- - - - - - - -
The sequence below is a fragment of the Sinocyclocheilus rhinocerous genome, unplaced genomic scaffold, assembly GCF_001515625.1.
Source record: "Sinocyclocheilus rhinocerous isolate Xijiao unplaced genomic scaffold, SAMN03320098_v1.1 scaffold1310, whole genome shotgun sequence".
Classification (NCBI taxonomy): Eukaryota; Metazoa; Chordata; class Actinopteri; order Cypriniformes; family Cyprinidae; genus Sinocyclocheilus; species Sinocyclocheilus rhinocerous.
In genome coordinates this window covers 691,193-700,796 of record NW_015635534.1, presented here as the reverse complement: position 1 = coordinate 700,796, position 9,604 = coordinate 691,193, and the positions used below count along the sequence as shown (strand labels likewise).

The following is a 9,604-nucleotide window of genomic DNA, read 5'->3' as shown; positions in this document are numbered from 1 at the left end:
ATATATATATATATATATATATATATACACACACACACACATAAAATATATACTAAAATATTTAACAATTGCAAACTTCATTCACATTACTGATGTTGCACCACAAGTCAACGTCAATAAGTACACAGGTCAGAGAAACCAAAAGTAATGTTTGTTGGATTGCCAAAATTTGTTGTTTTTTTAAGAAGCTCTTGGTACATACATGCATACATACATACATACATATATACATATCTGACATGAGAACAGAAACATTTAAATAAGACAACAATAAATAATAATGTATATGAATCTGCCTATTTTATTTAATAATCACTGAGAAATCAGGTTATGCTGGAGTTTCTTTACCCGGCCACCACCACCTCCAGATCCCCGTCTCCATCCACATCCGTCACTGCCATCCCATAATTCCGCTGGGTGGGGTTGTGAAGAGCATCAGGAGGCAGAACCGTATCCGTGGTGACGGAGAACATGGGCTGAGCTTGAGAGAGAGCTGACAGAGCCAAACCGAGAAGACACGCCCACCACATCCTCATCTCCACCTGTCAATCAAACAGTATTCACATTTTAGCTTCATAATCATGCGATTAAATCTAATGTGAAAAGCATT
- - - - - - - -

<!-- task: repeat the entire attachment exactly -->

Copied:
The sequence below is a fragment of the Sinocyclocheilus rhinocerous genome, unplaced genomic scaffold, assembly GCF_001515625.1.
Source record: "Sinocyclocheilus rhinocerous isolate Xijiao unplaced genomic scaffold, SAMN03320098_v1.1 scaffold1310, whole genome shotgun sequence".
Classification (NCBI taxonomy): Eukaryota; Metazoa; Chordata; class Actinopteri; order Cypriniformes; family Cyprinidae; genus Sinocyclocheilus; species Sinocyclocheilus rhinocerous.
In genome coordinates this window covers 691,193-700,796 of record NW_015635534.1, presented here as the reverse complement: position 1 = coordinate 700,796, position 9,604 = coordinate 691,193, and the positions used below count along the sequence as shown (strand labels likewise).

The following is a 9,604-nucleotide window of genomic DNA, read 5'->3' as shown; positions in this document are numbered from 1 at the left end:
ATATATATATATATATATATATATATACACACACACACACATAAAATATATACTAAAATATTTAACAATTGCAAACTTCATTCACATTACTGATGTTGCACCACAAGTCAACGTCAATAAGTACACAGGTCAGAGAAACCAAAAGTAATGTTTGTTGGATTGCCAAAATTTGTTGTTTTTTTAAGAAGCTCTTGGTACATACATGCATACATACATACATACATATATACATATCTGACATGAGAACAGAAACATTTAAATAAGACAACAATAAATAATAATGTATATGAATCTGCCTATTTTATTTAATAATCACTGAGAAATCAGGTTATGCTGGAGTTTCTTTACCCGGCCACCACCACCTCCAGATCCCCGTCTCCATCCACATCCGTCACTGCCATCCCATAATTCCGCTGGGTGGGGTTGTGAAGAGCATCAGGAGGCAGAACCGTATCCGTGGTGACGGAGAACATGGGCTGAGCTTGAGAGAGAGCTGACAGAGCCAAACCGAGAAGACACGCCCACCACATCCTCATCTCCACCTGTCAATCAAACAGTATTCACATTTTAGCTTCATAATCATGCGATTAAATCTAATGTGAAAAGCATT